Brazilian President Dilma Rousseff said she used a Monday meeting with U.S. President Barack Obama to press her concern that monetary policy pursued by the U.S. and Europe was inhibiting Brazil's economic growth.
Rousseff reprised a critique leveled by the so-called BRICS nations -- Brazil, Russia, India, China and South Africa -- that "aggressive monetary policies" undertaken by more affluent nations were undermining other countries. Rousseff said on Monday, during a talk at the White House as part of her official visit to the United States, that expansionist policies like lowering interest rates can "ultimately lead to the depreciation of the value of currency of developing countries, thus impairing growth."
Brazil's finance minister expressed a similar concern in January, warning of a "currency war" as an influx of cheap foreign currency, spurred in part by America's attempt to revive its flagging economy by keeping interest rates low, had caused the Brazilian real to become overvalued. Brazil's exports have suffered as the real has increased in value against the dollar.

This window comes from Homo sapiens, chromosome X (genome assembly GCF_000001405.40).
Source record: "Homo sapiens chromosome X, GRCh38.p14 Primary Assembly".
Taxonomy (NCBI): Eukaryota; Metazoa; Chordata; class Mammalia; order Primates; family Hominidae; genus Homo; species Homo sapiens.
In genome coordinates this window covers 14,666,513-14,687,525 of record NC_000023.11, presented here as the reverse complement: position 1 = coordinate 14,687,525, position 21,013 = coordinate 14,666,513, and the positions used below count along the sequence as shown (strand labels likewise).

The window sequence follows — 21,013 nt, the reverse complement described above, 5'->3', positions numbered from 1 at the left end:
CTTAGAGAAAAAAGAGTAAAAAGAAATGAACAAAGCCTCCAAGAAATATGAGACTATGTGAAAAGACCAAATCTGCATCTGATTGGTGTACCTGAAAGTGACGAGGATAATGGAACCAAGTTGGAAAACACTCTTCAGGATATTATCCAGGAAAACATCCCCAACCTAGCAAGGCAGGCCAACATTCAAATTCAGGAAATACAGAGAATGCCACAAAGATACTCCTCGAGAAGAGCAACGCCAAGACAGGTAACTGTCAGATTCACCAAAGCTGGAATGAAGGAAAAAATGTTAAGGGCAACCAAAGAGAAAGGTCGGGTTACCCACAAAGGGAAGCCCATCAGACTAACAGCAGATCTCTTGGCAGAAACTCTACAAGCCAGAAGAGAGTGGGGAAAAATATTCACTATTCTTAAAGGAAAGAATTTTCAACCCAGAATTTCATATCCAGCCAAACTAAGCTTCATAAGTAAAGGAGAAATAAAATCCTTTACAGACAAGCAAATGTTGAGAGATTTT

"Today's [problem] doesn't have to do with China," Trade and Industry Minister Fernando Pimentel told Reuters in March. "It has to do with the dollar and the euro," he said, referring to the European currency as well, which has also depreciated relative to the Brazilian real.
Obama did not address Rousseff's criticisms when speaking to reporters after their meeting, but he said he welcomed deeper economic ties between the United States and Brazil.
"The good news is that the relationship between Brazil and the United States has never been stronger, but we always have even greater improvements that can be made, and I feel very fortunate to have such a capable and farsighted partner as President Rousseff," he said.
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